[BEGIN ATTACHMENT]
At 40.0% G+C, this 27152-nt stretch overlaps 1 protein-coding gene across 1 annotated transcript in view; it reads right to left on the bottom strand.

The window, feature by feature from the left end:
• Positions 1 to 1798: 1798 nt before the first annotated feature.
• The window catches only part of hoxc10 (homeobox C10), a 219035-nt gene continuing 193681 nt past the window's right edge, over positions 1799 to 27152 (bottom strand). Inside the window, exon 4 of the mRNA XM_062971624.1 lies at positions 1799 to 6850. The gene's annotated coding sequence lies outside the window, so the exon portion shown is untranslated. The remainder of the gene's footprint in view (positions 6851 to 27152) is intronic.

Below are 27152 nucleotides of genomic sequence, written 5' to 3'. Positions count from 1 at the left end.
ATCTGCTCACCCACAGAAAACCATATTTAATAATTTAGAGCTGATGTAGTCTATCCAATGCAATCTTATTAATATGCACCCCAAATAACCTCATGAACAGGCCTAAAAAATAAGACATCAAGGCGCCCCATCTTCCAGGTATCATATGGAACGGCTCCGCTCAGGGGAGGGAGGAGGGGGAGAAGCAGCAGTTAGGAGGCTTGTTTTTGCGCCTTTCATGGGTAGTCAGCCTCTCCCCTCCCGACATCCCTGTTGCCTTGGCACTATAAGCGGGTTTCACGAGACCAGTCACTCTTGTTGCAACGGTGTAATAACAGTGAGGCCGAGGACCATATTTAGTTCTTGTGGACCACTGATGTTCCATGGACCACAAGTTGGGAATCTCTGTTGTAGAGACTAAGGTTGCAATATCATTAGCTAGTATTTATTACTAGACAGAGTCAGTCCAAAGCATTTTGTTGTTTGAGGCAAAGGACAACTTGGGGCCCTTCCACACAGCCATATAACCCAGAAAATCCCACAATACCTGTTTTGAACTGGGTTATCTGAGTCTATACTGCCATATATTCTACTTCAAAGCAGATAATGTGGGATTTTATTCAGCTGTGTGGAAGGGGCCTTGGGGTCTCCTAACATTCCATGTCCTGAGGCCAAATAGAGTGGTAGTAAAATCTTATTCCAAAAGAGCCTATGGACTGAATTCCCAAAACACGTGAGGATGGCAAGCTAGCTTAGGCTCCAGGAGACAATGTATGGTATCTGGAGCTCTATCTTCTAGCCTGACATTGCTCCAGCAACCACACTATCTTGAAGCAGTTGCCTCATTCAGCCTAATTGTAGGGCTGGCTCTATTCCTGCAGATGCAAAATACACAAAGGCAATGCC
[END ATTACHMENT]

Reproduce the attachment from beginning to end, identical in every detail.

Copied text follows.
At 40.0% G+C, this 27152-nt stretch overlaps 1 protein-coding gene across 1 annotated transcript in view; it reads right to left on the bottom strand.

The window, feature by feature from the left end:
• Positions 1 to 1798: 1798 nt before the first annotated feature.
• The window catches only part of hoxc10 (homeobox C10), a 219035-nt gene continuing 193681 nt past the window's right edge, over positions 1799 to 27152 (bottom strand). Inside the window, exon 4 of the mRNA XM_062971624.1 lies at positions 1799 to 6850. The gene's annotated coding sequence lies outside the window, so the exon portion shown is untranslated. The remainder of the gene's footprint in view (positions 6851 to 27152) is intronic.

Below are 27152 nucleotides of genomic sequence, written 5' to 3'. Positions count from 1 at the left end.
ATCTGCTCACCCACAGAAAACCATATTTAATAATTTAGAGCTGATGTAGTCTATCCAATGCAATCTTATTAATATGCACCCCAAATAACCTCATGAACAGGCCTAAAAAATAAGACATCAAGGCGCCCCATCTTCCAGGTATCATATGGAACGGCTCCGCTCAGGGGAGGGAGGAGGGGGAGAAGCAGCAGTTAGGAGGCTTGTTTTTGCGCCTTTCATGGGTAGTCAGCCTCTCCCCTCCCGACATCCCTGTTGCCTTGGCACTATAAGCGGGTTTCACGAGACCAGTCACTCTTGTTGCAACGGTGTAATAACAGTGAGGCCGAGGACCATATTTAGTTCTTGTGGACCACTGATGTTCCATGGACCACAAGTTGGGAATCTCTGTTGTAGAGACTAAGGTTGCAATATCATTAGCTAGTATTTATTACTAGACAGAGTCAGTCCAAAGCATTTTGTTGTTTGAGGCAAAGGACAACTTGGGGCCCTTCCACACAGCCATATAACCCAGAAAATCCCACAATACCTGTTTTGAACTGGGTTATCTGAGTCTATACTGCCATATATTCTACTTCAAAGCAGATAATGTGGGATTTTATTCAGCTGTGTGGAAGGGGCCTTGGGGTCTCCTAACATTCCATGTCCTGAGGCCAAATAGAGTGGTAGTAAAATCTTATTCCAAAAGAGCCTATGGACTGAATTCCCAAAACACGTGAGGATGGCAAGCTAGCTTAGGCTCCAGGAGACAATGTATGGTATCTGGAGCTCTATCTTCTAGCCTGACATTGCTCCAGCAACCACACTATCTTGAAGCAGTTGCCTCATTCAGCCTAATTGTAGGGCTGGCTCTATTCCTGCAGATGCAAAATACACAAAGGCAATGCC